"You look at this instance and it's the band that suffers because those funds were provided for the benefit of all the people in their community," says Chanel. "Think of the social programs or the housing they could have put that towards. And I'm sure the community suffers as well in terms of loss of faith in their governing bodies and systems."
But it seems that the higher the profits of a crime, the greater the risk to public safety. When news of Project OPAPA, a 10-month, RCMP-led investigation into human trafficking and forced labour in Hamilton, Ont., reached Canadians, they were shocked by the enormity of the crimes.
"It was obviously a big eye-opener," says Cst. Lepa Jankovic, the lead investigator on the file. "I was asking different agencies if they had any information on the trafficking of laborers and nobody did."
But Jankovic says human trafficking is so widespread in Canada, that every town that has a highway also has trafficking. The reason for that, she says, is that dealing in human commodities can be incredibly lucrative.
"If somebody's trafficking one female in the sex trade, they can make on average $1,500 a day on her, cash," says Jankovic. "If you have a couple of girls, three or four, you can pull at least a million dollars a year, easy."
Unlike trafficking in drugs, you reuse your product daily, whether in the sex trade, forced labour or domestic servitude. Jankovic adds once you find and recover the victims, they're not like a bag of cocaine that you can make an exhibit and put on a shelf somewhere — and that's one of the biggest challenges in the field.
But cases like OPAPA, where 31 individuals were arrested, 23 of them charged and 23 victims rescued, in addition to the intense media attention, have drawn more attention and awareness to the issue, making it harder for groups to operate in the shadows.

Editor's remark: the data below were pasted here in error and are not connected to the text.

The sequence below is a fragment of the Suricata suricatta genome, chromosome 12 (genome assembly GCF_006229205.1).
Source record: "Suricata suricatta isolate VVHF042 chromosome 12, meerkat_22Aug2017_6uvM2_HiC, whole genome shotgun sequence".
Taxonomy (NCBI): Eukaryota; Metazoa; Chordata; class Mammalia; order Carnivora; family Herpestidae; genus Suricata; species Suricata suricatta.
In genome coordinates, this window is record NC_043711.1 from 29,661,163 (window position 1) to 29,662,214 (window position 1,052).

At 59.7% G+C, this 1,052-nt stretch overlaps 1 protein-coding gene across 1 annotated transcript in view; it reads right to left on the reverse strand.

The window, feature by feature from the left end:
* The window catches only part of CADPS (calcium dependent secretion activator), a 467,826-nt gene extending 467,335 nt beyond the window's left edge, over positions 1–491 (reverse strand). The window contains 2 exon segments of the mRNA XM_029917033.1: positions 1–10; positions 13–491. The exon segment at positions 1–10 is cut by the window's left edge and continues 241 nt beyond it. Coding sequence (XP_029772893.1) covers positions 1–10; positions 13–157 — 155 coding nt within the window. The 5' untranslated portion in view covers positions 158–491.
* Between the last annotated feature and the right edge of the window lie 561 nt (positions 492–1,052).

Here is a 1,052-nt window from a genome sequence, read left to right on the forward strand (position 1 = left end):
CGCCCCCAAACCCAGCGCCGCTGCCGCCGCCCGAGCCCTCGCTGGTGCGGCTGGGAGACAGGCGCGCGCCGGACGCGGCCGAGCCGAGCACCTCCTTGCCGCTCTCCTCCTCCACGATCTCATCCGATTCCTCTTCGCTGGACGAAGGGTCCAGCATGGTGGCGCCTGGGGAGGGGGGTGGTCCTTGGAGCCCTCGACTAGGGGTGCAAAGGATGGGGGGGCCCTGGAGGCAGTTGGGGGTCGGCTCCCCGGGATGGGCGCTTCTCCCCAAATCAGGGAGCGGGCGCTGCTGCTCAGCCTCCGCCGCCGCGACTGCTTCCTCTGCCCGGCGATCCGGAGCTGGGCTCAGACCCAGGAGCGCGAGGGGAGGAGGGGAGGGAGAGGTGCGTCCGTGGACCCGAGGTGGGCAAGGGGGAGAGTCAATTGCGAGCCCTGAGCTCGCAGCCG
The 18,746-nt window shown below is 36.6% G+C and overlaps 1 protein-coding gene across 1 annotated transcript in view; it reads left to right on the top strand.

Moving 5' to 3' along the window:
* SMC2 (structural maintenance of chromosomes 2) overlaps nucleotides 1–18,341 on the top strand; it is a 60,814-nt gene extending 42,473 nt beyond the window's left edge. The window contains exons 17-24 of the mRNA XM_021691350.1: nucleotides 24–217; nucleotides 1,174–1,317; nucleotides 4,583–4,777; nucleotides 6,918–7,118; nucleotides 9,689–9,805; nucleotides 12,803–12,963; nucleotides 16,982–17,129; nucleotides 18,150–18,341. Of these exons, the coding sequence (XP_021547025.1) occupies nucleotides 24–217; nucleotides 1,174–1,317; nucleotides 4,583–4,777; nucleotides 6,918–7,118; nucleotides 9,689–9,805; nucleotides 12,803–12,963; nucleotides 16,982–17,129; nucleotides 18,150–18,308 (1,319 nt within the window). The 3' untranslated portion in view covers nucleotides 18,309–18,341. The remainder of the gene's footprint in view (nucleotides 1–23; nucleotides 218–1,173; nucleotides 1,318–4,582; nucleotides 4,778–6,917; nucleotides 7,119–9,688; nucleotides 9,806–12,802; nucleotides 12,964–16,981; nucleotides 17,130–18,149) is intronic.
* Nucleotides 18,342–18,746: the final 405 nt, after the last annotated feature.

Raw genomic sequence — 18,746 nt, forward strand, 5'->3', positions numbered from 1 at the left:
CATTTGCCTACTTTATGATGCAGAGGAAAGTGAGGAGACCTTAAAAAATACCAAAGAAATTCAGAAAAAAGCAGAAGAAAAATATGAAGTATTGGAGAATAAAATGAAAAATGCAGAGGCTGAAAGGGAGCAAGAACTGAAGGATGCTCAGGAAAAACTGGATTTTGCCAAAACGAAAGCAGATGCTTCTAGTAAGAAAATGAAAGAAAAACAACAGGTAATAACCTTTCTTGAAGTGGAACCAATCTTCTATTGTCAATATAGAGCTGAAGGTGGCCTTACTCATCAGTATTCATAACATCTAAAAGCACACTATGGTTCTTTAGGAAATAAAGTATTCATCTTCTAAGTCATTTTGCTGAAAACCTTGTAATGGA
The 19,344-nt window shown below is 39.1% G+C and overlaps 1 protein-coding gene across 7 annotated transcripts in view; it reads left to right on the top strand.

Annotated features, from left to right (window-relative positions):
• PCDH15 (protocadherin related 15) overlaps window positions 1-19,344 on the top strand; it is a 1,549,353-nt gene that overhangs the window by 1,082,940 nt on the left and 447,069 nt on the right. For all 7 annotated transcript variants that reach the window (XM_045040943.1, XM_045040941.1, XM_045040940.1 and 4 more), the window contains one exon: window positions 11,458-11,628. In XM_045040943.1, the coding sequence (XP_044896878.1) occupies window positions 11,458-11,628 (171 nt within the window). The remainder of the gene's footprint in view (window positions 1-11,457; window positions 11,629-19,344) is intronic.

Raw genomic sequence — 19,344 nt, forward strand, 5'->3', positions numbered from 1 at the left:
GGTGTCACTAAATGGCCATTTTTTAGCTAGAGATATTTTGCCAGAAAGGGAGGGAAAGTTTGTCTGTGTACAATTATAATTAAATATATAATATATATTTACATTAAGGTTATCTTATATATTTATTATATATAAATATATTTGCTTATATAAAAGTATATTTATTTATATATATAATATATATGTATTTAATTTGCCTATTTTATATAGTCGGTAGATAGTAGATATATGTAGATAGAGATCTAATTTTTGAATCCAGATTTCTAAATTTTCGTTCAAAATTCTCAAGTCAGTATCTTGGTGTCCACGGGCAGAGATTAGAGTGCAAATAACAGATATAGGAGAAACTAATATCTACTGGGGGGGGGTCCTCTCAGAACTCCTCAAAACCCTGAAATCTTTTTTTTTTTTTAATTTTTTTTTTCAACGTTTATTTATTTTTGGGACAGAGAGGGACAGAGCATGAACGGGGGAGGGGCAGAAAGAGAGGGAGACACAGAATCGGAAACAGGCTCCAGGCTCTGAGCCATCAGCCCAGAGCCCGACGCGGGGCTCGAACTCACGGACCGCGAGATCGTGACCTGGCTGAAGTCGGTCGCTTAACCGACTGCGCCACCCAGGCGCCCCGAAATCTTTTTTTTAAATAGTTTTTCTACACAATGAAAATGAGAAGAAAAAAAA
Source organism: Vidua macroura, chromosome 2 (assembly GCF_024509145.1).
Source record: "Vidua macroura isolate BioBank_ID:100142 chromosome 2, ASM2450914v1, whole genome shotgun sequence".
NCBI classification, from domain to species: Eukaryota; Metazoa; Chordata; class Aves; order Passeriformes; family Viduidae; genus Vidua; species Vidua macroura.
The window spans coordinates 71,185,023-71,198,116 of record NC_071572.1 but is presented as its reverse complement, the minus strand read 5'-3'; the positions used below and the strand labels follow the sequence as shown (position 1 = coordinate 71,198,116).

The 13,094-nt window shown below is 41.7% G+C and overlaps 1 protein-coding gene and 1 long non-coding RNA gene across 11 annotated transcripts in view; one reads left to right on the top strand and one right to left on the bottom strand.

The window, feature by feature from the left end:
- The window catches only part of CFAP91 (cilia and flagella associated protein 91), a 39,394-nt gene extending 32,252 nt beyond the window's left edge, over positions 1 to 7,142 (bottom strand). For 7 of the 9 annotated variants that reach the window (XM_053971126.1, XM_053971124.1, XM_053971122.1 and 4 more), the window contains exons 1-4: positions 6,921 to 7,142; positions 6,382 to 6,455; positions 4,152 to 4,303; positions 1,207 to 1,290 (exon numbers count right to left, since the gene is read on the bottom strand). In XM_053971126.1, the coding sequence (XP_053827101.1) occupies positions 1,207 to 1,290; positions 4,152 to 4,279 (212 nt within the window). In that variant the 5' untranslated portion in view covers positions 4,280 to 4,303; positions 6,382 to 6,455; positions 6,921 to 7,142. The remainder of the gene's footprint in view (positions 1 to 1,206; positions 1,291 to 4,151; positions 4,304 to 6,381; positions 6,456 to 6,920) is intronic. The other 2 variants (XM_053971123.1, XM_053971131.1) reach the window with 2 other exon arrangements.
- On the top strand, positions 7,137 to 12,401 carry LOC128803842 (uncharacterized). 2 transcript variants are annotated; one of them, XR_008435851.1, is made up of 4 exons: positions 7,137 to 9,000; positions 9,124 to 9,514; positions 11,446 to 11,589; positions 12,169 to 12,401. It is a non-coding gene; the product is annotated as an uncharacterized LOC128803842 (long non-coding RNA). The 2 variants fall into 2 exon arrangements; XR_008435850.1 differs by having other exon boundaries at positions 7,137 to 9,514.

Promoting other options
Getting the public's support is crucial in both dealing with and preventing organized crime activities in Canadian communities. But the Combined Forces Special Enforcement Unit in E Division (CFSEU-B.C.) has taken a different approach to public engagement.
For the past two years, the CFSEU-B.C., has been looking into how to prevent gang membership.
"We, like many police agencies, did suppression and disruption and enforcement extremely well," says Sgt. Lindsey Houghton, the media relations officer for CFSEU-B.C. "We're always looking to improve, and what we weren't doing, at least to any degree of satisfaction, was engaging the public."
So Houghton came up with the End Gang Life campaign, which has been targeting gang members and their families, reminding them that the cost of doing business in gangs is often their lives. And if not for their own sake, but for their children's, they should re-evaluate their involvement.
So far, they've received tons of positive feedback and the campaign has even been directly linked to influencing gang members in making the decision to leave their gang, which complements and adds to all the work the rest of the team does.
"I liken this approach to a table with four legs: a three-legged table — with each leg representing suppression, disruption, and enforcement — isn't as sturdy as a table without that fourth leg, which is the prevention and education aspect," says Houghton.
They're now looking at quantifying these prevention methods by comparing how much they invest financially in helping these people end their gang lives to the costs of policing these individuals. There isn't any research right now in British Columbia on that topic and Houghton expects to find some interesting results.
"Often, in policing, prevention is an overlooked approach," says Houghton. "But it's somewhere we need to spend time, money and energy because it's extremely effective and it's always cheaper to prevent. We can be creative, we can look outside of the box and we can still be effective."
Reprinted with permission from the Pony Express (No. 6, 2014).